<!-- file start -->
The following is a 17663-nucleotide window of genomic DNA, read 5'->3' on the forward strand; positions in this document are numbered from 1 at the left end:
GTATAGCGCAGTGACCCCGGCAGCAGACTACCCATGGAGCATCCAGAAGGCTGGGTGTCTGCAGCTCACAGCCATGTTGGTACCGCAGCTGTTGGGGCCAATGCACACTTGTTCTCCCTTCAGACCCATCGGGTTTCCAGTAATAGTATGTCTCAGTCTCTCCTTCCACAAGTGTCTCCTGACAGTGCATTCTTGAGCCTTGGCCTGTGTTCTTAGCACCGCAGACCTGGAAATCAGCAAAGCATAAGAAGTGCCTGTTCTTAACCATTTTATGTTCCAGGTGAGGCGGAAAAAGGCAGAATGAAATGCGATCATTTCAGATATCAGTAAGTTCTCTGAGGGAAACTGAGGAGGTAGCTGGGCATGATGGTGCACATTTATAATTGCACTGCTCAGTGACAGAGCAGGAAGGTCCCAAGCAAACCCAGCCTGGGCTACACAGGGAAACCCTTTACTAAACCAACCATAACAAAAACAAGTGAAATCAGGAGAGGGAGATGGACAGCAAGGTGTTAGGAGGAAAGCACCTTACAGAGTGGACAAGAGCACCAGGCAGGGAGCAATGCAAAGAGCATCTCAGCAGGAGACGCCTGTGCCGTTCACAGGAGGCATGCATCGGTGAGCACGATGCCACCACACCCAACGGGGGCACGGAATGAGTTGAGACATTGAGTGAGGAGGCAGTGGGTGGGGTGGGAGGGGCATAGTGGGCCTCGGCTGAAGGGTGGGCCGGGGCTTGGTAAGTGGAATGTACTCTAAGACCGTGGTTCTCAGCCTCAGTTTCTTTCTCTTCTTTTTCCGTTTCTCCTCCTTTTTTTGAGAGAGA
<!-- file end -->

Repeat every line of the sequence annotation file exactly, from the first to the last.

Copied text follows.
The following is a 17663-nucleotide window of genomic DNA, read 5'->3' on the forward strand; positions in this document are numbered from 1 at the left end:
GTATAGCGCAGTGACCCCGGCAGCAGACTACCCATGGAGCATCCAGAAGGCTGGGTGTCTGCAGCTCACAGCCATGTTGGTACCGCAGCTGTTGGGGCCAATGCACACTTGTTCTCCCTTCAGACCCATCGGGTTTCCAGTAATAGTATGTCTCAGTCTCTCCTTCCACAAGTGTCTCCTGACAGTGCATTCTTGAGCCTTGGCCTGTGTTCTTAGCACCGCAGACCTGGAAATCAGCAAAGCATAAGAAGTGCCTGTTCTTAACCATTTTATGTTCCAGGTGAGGCGGAAAAAGGCAGAATGAAATGCGATCATTTCAGATATCAGTAAGTTCTCTGAGGGAAACTGAGGAGGTAGCTGGGCATGATGGTGCACATTTATAATTGCACTGCTCAGTGACAGAGCAGGAAGGTCCCAAGCAAACCCAGCCTGGGCTACACAGGGAAACCCTTTACTAAACCAACCATAACAAAAACAAGTGAAATCAGGAGAGGGAGATGGACAGCAAGGTGTTAGGAGGAAAGCACCTTACAGAGTGGACAAGAGCACCAGGCAGGGAGCAATGCAAAGAGCATCTCAGCAGGAGACGCCTGTGCCGTTCACAGGAGGCATGCATCGGTGAGCACGATGCCACCACACCCAACGGGGGCACGGAATGAGTTGAGACATTGAGTGAGGAGGCAGTGGGTGGGGTGGGAGGGGCATAGTGGGCCTCGGCTGAAGGGTGGGCCGGGGCTTGGTAAGTGGAATGTACTCTAAGACCGTGGTTCTCAGCCTCAGTTTCTTTCTCTTCTTTTTCCGTTTCTCCTCCTTTTTTTGAGAGAGA